Theme: Christianity and Commercialism
In this week’s lesson we see Jesus’ approach to commercialism and materialism in his church.
And Jesus entered the temple and drove out all who sold and bought in the temple, and he overturned the tables of the money-changers and the seats of those who sold pigeons. He said to them, “It is written, ‘My house shall be called a house of prayer,’ but you make it a den of robbers.”
And the blind and the lame came to him in the temple, and he healed them. But when the chief priests and the scribes saw the wonderful things that he did, and the children crying out in the temple,“Hosanna to the Son of David!” they were indignant, and they said to him, “Do you hear what these are saying?” And Jesus said to them, “Yes;have you never read,
“‘Out of the mouth of infants and nursing babies you have prepared praise’?”
And leaving them, he went out of the city to Bethany and lodged there.
The twenty-first chapter of Matthew marks the beginning of the end of Jesus’ ministry, though we are only two-thirds of the way through the gospel at this point. The reason Matthew 21 marks this beginning is that it records the events leading to Jesus’ final break with Judaism. We looked at one of these events in the last study: Jesus’ entry into Jerusalem on what we call Palm Sunday (Matthew 21:1-11). Jesus intended it as a presentation of himself to Israel as her Messiah and King. It provoked the praise of the people as well as the hostility of the religious leaders. The second event is the one we come to now: the cleansing of the temple (vv.12-17).
Ten chapters before this (chapter 11, verse 10), Matthew cited Malachi 3:1 as being fulfilled by John the Baptist, described as a messenger sent to prepare the way for God’s Messiah. But that is not all these verses from Malachi say. Malachi comes at the end of our Old Testament, and the thrust of Malachi 3:1-4 is that God will send the Messiah to purify the temple and his people. These verses say,
“See, I will send my messenger, who will prepare the way before me.
Then suddenly the Lord you are seeking will come to his temple;
the messenger of the covenant, whom you desire, will come,” says the Lord Almighty.
But who can endure the day of his coming? Who can stand when he appears? For he will be like a refiner’s fire or a launderer’s soap. He will sit as a refiner and purifier of silver; he will purify the Levites and refine them like gold and silver. Then the Lord will have men who will bring offerings in righteousness, and the offerings of Judah and Jerusalem will be acceptable to the Lord, as in days gone by, as in former years.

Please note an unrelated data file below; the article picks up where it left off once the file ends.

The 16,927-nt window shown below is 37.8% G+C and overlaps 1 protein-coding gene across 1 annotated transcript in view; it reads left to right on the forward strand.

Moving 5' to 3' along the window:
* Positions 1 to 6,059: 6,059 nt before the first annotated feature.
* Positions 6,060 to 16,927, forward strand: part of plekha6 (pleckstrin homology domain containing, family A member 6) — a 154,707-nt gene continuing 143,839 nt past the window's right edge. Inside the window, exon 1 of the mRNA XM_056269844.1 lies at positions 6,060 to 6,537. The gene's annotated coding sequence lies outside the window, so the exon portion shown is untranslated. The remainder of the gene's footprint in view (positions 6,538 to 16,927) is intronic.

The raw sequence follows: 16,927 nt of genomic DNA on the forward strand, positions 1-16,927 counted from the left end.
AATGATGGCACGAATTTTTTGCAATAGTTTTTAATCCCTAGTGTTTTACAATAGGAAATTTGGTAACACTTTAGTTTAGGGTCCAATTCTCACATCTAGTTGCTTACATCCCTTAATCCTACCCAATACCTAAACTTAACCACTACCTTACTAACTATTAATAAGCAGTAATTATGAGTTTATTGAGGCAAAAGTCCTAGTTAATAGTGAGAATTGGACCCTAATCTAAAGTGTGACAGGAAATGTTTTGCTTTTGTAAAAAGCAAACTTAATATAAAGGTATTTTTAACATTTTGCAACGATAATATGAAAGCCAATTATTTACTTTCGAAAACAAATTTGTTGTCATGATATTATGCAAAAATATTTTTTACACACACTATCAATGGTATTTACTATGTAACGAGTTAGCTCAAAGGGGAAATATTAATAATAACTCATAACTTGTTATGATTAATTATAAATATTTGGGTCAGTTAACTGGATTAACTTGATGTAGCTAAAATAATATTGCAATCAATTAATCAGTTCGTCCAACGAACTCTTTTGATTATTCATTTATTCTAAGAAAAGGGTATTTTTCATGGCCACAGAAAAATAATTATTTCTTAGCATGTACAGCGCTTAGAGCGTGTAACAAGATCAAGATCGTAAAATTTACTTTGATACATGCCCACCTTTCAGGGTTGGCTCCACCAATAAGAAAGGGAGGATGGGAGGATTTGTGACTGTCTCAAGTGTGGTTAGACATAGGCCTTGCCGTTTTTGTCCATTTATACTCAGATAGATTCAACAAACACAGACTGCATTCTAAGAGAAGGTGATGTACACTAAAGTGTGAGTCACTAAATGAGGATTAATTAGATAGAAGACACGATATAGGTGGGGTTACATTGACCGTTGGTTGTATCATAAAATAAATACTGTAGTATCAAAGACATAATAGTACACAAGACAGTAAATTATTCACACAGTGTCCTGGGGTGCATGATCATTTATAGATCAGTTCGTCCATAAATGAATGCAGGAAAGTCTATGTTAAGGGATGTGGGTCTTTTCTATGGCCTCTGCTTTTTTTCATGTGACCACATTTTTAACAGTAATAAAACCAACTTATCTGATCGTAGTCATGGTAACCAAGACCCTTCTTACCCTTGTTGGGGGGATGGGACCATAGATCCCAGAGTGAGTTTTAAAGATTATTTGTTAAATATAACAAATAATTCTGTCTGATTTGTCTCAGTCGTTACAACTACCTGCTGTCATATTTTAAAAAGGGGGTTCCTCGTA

These words, as well as other passages like them (see Ezekiel 40-48 and Zechariah 14:20-21), were well known to the Jews and had led to the belief that the Messiah would purify the temple when he came. Therefore, when Jesus followed his triumphal entry by driving the money changers and those who were buying and selling from the temple, he was presenting himself as the Messiah acting in this role.1 Jesus was both making a disclosure about who he was and asserting a claim to authority over the religious life of Israel.
He had done this once before, at the start of his ministry (see John 2: 12-17). But the money changers had straightened up their tables, scooped up their scattered coins and returned to business. So here, at the end of his ministry, Jesus cleanses the temple once more.2
1Matthew describes the cleansing of the temple immediately after his account of the triumphal entry. But Mark points out that the cleansing of the temple actually took place the next day, that is, on Monday of Passion Week (Mark 11:12). Mark places the cursing of the fig tree at the start of this second day, as does Matthew, but he locales the account of the temple cleansing after it.
2Much has been written about these cleansings, the prevailing view being that there was only one event placed by John at the stalt of the ministry and by the Synoptics at the end. The gospel writers often arrange their material topically rather than chronologically. We have already seen examples of this in Matthew. But there are significant differences in the two accounts, and it is not unreasonable to conclude that there were in fact two cleansings. There is a discussion of some of the reasons for this view in D. A. Carson “Matthew” (The Expositor’s Bible Commentary, vol. 8, Matthew, Mark, Luke [Grand Rapids: Zondervan Publishing House, 1984], p 441)
Why did Jesus drive money changers out of the temple again at the end of his ministry?
What does Malachi 3: 1-4 say about the Messiah?
What was Jesus signifying by driving the money changers from the temple?
Read over Matthew 21:1-11. Note the appropriate transition from that event to this one. How is overthrowing the money changers’ tables an appropriate act of Jesus as king?